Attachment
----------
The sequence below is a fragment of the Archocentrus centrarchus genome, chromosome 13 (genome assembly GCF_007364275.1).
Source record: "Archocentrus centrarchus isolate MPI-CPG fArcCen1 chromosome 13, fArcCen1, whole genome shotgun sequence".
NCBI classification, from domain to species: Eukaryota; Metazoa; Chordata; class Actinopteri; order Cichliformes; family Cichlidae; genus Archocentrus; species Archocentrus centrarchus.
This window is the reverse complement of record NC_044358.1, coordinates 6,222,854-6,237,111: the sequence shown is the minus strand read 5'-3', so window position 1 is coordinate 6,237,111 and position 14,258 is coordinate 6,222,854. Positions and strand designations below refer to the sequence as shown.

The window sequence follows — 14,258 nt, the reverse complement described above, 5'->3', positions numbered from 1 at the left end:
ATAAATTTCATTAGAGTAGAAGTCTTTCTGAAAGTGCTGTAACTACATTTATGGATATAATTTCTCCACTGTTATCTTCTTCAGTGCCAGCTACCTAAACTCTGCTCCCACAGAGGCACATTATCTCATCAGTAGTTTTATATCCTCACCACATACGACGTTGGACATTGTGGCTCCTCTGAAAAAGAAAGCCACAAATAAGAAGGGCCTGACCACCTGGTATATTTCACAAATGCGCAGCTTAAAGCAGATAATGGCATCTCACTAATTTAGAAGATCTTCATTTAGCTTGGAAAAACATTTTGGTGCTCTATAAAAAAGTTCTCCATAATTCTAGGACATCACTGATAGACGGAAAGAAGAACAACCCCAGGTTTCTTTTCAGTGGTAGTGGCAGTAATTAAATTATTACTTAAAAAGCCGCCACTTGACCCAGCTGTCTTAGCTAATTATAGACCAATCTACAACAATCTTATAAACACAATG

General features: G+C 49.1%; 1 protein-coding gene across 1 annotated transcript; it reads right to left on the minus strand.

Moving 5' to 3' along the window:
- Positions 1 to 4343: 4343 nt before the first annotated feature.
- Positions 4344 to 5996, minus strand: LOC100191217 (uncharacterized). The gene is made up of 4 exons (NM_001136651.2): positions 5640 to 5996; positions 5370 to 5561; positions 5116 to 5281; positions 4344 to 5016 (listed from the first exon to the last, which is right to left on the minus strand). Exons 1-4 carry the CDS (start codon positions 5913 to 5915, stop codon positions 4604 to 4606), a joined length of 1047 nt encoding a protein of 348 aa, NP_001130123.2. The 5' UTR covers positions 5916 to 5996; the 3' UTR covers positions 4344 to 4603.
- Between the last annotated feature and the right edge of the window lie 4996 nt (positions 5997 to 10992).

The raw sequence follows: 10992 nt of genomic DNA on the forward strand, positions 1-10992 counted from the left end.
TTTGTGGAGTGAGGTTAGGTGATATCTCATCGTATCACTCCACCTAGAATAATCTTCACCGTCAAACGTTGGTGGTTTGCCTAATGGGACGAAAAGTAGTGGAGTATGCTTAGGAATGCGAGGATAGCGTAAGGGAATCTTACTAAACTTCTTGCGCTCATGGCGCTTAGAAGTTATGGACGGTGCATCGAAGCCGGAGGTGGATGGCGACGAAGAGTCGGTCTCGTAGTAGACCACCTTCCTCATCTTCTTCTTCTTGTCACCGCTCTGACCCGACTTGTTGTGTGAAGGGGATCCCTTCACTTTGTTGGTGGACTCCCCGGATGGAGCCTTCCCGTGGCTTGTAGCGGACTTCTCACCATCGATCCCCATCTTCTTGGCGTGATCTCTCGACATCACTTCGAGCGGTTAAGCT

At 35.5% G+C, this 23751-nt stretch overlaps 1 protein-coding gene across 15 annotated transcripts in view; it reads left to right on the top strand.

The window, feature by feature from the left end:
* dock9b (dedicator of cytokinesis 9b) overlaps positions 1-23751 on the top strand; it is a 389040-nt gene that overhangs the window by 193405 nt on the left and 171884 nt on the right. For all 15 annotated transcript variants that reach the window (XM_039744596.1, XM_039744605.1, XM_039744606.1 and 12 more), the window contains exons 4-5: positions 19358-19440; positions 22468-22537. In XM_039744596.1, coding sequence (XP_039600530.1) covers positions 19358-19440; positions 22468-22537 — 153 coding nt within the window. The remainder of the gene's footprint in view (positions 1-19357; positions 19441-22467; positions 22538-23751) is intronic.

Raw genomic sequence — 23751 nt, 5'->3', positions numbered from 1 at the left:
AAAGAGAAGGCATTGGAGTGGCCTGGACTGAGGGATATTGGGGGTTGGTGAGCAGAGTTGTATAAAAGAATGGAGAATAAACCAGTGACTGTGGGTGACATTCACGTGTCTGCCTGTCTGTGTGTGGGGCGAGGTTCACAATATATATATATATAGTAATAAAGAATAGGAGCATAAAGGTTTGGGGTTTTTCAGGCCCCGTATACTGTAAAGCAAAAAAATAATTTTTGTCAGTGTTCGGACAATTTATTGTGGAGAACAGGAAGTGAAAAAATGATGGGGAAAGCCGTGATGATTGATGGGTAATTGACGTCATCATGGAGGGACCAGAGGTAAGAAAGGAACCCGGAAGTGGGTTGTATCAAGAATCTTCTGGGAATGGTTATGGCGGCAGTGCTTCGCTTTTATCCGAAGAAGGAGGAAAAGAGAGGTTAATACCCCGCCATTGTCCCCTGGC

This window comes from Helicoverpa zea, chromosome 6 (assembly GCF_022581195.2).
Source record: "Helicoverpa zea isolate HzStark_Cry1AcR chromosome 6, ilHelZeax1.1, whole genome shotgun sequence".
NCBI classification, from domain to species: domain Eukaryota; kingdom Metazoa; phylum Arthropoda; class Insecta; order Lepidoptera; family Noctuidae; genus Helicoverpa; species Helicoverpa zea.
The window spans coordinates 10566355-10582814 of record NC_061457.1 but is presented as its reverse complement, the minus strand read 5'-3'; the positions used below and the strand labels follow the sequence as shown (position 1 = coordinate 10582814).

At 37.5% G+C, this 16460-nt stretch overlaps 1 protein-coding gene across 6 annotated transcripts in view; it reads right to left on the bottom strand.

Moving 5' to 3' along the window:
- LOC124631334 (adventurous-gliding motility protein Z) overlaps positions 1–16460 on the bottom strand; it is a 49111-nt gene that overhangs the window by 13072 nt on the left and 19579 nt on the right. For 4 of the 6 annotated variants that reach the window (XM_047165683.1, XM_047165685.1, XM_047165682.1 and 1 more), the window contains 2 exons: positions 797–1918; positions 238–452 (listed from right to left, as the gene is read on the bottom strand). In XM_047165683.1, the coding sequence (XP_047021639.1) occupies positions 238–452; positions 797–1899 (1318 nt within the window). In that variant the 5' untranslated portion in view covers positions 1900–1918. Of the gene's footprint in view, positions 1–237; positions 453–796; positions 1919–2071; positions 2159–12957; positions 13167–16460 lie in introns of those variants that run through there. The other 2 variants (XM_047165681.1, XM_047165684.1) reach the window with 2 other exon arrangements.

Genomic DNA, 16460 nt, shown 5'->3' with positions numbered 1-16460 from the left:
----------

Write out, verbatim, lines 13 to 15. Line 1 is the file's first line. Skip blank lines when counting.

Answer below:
TTTGTGGAGTGAGGTTAGGTGATATCTCATCGTATCACTCCACCTAGAATAATCTTCACCGTCAAACGTTGGTGGTTTGCCTAATGGGACGAAAAGTAGTGGAGTATGCTTAGGAATGCGAGGATAGCGTAAGGGAATCTTACTAAACTTCTTGCGCTCATGGCGCTTAGAAGTTATGGACGGTGCATCGAAGCCGGAGGTGGATGGCGACGAAGAGTCGGTCTCGTAGTAGACCACCTTCCTCATCTTCTTCTTCTTGTCACCGCTCTGACCCGACTTGTTGTGTGAAGGGGATCCCTTCACTTTGTTGGTGGACTCCCCGGATGGAGCCTTCCCGTGGCTTGTAGCGGACTTCTCACCATCGATCCCCATCTTCTTGGCGTGATCTCTCGACATCACTTCGAGCGGTTAAGCT

At 35.5% G+C, this 23751-nt stretch overlaps 1 protein-coding gene across 15 annotated transcripts in view; it reads left to right on the top strand.

The window, feature by feature from the left end: